Real Estate and the “Fiscal Cliff”

With the passage of The American Taxpayer Relief Act of 2012 on January 1, 2013, much of the focus, and for good reason, was directed at the tax rates and the budget sequestration associated with the “Fiscal Cliff”.  However, as we move forward in 2013, it is important to recognize the real estate specific provisions contained in the law, which merit further consideration.  Listed below is a summary of some of the key real estate provisions of The American Taxpayer Relief Act of 2012:

  • Extension of the Mortgage Forgiveness Debt Act to January 1, 2014.  With this extension, qualifying individuals obtaining mortgage debt forgiveness through short sales and loan modifications on their principal residence will continue to be able to exclude the forgiven debt from their income for tax purposes (up to $2,000,000).
  • Extension and retroactive application for 2012, allowing for the deduction of mortgage insurance premiums for taxpayers making less than $110,000.
  • Extension and retroactive application for 2012, allowing for 15 year straight-line cost recovery for qualified leasehold improvements on commercial properties.
  • Extension and retroactive application for 2012, allowing for a 10% tax credit (up to $500) for energy improvements made by homeowners to their principal residence.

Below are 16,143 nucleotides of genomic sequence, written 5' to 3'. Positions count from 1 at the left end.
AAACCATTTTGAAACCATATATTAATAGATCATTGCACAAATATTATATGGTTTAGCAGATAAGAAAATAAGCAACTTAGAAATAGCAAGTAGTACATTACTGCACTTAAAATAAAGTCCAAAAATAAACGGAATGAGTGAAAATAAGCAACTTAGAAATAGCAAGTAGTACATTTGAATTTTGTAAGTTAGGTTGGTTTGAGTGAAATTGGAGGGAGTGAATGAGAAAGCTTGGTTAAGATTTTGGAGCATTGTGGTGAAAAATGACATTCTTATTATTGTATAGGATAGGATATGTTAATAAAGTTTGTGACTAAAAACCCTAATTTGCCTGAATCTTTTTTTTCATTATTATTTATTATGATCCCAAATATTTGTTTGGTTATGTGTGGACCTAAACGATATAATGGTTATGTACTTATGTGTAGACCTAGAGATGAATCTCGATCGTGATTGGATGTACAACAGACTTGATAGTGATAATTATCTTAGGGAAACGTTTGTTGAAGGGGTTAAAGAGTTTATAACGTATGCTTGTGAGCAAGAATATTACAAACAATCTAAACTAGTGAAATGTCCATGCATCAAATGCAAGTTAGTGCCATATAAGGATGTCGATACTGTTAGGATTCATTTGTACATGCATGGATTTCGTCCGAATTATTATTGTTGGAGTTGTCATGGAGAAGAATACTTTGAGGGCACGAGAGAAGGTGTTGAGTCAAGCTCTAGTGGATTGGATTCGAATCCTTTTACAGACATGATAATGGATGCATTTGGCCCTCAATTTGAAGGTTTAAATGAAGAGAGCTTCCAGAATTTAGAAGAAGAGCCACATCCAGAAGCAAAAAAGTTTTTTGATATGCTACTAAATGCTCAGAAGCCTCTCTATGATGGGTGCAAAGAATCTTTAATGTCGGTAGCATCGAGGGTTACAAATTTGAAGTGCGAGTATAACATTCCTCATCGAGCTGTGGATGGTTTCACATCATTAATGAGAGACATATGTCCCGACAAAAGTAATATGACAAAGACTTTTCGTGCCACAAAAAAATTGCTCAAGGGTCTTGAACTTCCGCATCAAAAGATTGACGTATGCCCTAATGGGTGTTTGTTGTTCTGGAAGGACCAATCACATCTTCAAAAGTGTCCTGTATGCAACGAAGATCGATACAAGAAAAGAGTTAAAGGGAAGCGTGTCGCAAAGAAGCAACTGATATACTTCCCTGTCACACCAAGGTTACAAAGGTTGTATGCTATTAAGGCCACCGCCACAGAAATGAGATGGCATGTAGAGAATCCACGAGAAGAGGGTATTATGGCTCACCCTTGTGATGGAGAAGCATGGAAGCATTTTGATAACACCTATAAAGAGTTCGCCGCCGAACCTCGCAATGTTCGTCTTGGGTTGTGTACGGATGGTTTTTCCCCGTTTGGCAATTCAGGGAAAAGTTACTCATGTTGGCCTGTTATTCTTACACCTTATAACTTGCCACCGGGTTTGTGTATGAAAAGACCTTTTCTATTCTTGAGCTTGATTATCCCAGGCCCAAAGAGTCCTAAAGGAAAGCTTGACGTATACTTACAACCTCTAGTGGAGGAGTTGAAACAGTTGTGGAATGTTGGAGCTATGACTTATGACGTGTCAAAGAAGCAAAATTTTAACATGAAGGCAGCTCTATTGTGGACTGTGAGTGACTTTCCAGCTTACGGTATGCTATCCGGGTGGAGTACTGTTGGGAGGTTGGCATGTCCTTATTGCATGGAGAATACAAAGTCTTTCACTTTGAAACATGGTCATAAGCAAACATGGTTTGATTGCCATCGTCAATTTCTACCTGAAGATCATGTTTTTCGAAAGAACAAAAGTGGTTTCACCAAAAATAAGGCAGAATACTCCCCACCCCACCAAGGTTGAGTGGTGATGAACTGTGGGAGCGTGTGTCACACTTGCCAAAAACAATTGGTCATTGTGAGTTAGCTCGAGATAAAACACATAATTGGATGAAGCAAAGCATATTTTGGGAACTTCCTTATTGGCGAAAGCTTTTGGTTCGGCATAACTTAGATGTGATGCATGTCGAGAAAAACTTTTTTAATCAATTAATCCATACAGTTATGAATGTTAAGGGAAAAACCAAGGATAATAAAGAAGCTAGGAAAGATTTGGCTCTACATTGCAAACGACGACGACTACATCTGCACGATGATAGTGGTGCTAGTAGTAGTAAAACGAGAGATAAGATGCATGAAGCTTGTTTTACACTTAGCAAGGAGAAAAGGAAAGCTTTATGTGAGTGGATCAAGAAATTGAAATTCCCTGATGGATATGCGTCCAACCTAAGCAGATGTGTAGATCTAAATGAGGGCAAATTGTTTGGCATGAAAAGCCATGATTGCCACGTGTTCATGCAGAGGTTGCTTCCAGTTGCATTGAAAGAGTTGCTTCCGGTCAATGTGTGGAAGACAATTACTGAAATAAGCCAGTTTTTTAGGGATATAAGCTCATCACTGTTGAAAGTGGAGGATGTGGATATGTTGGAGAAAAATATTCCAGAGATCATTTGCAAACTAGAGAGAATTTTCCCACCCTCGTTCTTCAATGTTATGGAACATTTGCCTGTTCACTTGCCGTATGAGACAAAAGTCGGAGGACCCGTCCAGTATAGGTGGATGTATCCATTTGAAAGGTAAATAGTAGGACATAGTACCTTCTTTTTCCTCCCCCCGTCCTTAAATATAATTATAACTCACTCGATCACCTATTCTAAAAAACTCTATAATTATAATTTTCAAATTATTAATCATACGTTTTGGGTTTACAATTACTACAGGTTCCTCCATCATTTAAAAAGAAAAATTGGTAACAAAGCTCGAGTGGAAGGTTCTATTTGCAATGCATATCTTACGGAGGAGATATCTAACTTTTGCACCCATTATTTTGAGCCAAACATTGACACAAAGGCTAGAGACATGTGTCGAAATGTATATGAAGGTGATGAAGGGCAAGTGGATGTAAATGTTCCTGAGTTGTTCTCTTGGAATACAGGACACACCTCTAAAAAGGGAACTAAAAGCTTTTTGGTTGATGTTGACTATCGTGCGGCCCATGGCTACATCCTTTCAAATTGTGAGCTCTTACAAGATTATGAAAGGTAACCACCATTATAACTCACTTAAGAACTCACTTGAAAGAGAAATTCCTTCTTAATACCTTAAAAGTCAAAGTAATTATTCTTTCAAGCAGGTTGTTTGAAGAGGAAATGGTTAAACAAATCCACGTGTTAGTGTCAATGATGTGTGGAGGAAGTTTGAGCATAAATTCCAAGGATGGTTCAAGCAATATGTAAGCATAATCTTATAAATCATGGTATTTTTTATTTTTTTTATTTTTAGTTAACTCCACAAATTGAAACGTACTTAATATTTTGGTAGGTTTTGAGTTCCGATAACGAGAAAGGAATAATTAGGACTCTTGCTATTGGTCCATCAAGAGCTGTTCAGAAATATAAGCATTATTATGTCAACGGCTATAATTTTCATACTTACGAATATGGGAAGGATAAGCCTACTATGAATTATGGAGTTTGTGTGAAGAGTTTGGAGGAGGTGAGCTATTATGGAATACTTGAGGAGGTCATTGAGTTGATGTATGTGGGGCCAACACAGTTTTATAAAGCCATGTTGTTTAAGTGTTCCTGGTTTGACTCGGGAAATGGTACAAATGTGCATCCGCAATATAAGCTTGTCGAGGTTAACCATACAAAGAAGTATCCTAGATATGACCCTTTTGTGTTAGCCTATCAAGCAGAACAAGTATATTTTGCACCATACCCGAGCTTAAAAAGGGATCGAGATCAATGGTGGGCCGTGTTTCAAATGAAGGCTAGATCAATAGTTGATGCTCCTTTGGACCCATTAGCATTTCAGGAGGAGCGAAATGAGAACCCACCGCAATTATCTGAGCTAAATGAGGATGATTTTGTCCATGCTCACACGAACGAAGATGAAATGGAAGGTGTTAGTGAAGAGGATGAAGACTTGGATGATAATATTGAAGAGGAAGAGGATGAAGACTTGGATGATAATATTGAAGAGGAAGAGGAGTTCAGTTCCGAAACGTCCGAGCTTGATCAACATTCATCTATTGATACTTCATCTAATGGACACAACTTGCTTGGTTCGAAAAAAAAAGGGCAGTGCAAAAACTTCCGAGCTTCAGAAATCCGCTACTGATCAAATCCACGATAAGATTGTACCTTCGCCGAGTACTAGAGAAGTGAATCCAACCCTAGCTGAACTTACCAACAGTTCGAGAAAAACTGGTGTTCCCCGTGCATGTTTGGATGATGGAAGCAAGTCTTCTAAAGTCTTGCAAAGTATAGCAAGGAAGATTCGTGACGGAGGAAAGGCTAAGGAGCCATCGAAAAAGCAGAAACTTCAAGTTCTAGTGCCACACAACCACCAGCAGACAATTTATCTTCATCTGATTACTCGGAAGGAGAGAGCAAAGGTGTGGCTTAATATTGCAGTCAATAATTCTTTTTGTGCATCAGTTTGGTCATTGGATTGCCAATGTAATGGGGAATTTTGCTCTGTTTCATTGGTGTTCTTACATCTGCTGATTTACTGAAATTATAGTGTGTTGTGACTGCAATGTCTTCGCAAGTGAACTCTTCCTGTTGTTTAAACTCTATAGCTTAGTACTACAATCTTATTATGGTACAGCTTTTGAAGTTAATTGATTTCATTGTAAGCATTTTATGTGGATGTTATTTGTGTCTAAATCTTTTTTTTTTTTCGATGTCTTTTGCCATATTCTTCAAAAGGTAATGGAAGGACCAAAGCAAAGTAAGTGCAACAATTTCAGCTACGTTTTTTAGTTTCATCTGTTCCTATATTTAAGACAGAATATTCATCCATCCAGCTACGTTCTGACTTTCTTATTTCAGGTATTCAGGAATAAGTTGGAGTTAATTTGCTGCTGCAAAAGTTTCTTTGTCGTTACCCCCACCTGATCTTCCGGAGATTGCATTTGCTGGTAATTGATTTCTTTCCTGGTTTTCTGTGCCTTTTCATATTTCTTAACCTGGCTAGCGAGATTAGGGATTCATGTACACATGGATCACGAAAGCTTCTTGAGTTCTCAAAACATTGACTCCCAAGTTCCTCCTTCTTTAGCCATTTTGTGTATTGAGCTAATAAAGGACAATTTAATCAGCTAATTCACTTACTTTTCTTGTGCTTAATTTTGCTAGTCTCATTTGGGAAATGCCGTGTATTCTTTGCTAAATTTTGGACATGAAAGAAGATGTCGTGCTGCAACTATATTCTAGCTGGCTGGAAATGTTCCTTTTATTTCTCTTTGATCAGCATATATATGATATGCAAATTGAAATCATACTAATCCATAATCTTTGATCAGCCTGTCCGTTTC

• Phase out of certain itemized deductions (including the mortgage interest deduction) for taxpayers earning more than $250,000 (above $300,000 for those filing a joint return).  [See Jenifer Schembri’s article on American Taxpayer Relief Act of 2012]
  • Change in long term capital gains tax rates to 20% for those individuals making more than $400,000 ($450,000 for those filing a joint return).  The capital gains tax rate remains at 15% for those below this threshold. [NOTE: Effective January 1, 2013, as part of the Affordable Health Care and Patient Protection Act, there is now an additional 3.8% capital gain tax applicable to those individuals making more than $200,000 ($250,000 for those filing a joint return.)]

The above is merely an overview of some key real estate provisions.  With the ever-changing political arena, there are likely to be more changes in the future.  Blalock Walters, P.A. is committed to staying on top of these changes and on how they will affect the real estate market and our clients.  Should you have any questions regarding the foregoing, please feel free to contact Matt Plummer at mplummer@blalockwalters.com or (941) 748-0100.